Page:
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Comment: Love AND hate (Score 4, Insightful) 61

by sjbe (#49365669) Attached to: SeaWorld and Others Discover That a Hashtag Can Become a Bashtag

Yet these are two of the most "hated" brands for reasons that have nothing to do with the services they provide patrons.

Disagree. They are loved AND hated for exactly the same reasons and often by the same people. People love low prices but hate the side effects of relentless focus on low prices like low wages. People love consistency and knowing what to expect but hate the monotony of those very same things. People love good service but hate paying for it. People love having jobs but hate working.

In short, people are bi-polar in their attitudes towards big corporations. It's not as simple as saying people love big corporations or hate them. It's both at the same time.

Comment: No competitive advantage (Score 1) 68

by sjbe (#49360513) Attached to: US Air Force Overstepped In SpaceX Certification

On the other hand, might it be a good thing to make them go through the costly process so that they lose the competitive advantage over the companies that did it usefully at the beginning of development?

The documentation I'm referring to has nothing to do with any competitive advantage. If anything, not doing it is a competitive disadvantage in their particular marketplace. The potential liability costs, warranty/service costs, reputation costs, etc easily outweigh the cost of the paperwork and structure. This particular company was badly structured and was actually incurring all sorts of needless costs and problems by not having their house in order. If anything the FDA will make them more competitive in the long run.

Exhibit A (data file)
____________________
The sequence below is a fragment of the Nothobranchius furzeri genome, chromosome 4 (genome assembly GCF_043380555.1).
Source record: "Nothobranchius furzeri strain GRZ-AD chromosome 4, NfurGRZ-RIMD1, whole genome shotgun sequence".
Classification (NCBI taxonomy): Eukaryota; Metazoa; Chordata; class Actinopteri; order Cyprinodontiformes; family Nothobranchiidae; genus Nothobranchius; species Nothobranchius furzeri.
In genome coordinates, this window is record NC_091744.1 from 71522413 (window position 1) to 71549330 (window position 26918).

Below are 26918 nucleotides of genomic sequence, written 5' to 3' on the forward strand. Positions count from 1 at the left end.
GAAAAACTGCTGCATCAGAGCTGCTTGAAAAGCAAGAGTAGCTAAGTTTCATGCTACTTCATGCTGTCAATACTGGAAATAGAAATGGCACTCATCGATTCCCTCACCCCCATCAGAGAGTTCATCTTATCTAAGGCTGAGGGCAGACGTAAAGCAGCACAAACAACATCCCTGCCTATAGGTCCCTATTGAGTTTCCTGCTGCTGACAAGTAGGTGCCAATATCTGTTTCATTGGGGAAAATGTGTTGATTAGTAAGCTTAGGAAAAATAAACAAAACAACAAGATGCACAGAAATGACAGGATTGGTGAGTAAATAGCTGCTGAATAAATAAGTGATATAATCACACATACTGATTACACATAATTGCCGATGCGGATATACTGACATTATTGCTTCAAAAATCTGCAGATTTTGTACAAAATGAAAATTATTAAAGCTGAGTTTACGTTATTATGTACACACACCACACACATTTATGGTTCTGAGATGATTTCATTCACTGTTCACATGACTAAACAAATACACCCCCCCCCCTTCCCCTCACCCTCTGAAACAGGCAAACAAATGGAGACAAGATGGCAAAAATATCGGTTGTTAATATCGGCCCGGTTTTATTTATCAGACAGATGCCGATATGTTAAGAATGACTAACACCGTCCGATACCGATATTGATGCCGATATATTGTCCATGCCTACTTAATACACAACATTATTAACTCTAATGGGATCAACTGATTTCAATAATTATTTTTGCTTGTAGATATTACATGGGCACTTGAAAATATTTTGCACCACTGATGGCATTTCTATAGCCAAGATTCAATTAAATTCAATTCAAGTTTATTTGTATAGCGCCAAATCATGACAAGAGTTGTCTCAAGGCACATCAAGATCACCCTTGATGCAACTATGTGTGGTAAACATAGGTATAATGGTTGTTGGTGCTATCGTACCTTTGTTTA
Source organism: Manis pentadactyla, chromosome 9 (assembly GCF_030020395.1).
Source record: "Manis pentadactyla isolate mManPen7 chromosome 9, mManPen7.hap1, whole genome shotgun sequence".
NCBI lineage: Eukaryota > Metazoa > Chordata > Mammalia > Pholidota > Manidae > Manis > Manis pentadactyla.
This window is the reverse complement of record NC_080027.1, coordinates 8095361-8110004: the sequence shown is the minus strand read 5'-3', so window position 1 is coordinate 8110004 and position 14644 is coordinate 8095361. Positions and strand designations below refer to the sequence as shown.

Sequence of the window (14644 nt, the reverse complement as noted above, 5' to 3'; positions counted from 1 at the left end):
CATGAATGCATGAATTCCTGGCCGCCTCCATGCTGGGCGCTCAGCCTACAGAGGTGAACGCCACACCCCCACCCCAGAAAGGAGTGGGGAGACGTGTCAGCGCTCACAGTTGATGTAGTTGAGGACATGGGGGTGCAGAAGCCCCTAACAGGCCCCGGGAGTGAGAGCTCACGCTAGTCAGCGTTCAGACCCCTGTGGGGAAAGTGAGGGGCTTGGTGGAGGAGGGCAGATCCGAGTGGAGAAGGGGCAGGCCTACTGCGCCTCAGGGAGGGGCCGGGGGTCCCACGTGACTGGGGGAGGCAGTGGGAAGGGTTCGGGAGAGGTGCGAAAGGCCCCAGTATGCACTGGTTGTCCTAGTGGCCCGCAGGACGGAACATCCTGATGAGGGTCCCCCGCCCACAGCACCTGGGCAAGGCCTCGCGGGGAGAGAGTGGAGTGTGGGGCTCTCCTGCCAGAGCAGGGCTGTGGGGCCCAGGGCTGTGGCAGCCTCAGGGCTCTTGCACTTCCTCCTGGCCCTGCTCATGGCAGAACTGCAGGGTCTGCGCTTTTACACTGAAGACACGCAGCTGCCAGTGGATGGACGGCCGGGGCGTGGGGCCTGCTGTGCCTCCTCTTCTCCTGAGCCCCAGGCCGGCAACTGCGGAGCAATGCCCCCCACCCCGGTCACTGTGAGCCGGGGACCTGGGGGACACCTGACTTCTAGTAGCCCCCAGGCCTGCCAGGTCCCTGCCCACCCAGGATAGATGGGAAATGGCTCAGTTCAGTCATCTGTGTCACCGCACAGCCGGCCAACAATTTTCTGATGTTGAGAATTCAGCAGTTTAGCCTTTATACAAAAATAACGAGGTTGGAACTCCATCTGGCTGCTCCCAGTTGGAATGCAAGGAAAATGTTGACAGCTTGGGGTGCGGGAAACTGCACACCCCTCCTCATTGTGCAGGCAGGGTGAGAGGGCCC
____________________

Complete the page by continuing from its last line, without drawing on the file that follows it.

Comment: Re:Protected relationships (Score 1) 365

by sjbe (#49360497) Attached to: Modern Cockpits: Harder To Invade But Easier To Lock Up

One last chance for someone to be talked out of doing something we wish they wouldn't do?

Why does that need to be a legally protected relationship? Even doctors are required to report certain activities if they think harm is likely.

Separation of church and state?

Proper separation of church and state would argue against protecting the relationship with clergy, not for it.

Comment: Protected relationships (Score 1) 365

by sjbe (#49356133) Attached to: Modern Cockpits: Harder To Invade But Easier To Lock Up

So then the next thing you'd say is priests and lawyers should also not have confidentiality, because that would be inconvenient.

Lawyers and doctors have a relationship worthy of protection for very clear reasons. Same with spouses. But priests/clergy? Not really agreeing with that one. Why should a relationship between a priest and anyone else be a legally protected one relationship? What benefit to society is provided by protecting that relationship? I cannot think of a single benefit to society by protecting that relationship as something special when investigating a crime or inquiring about mental stability.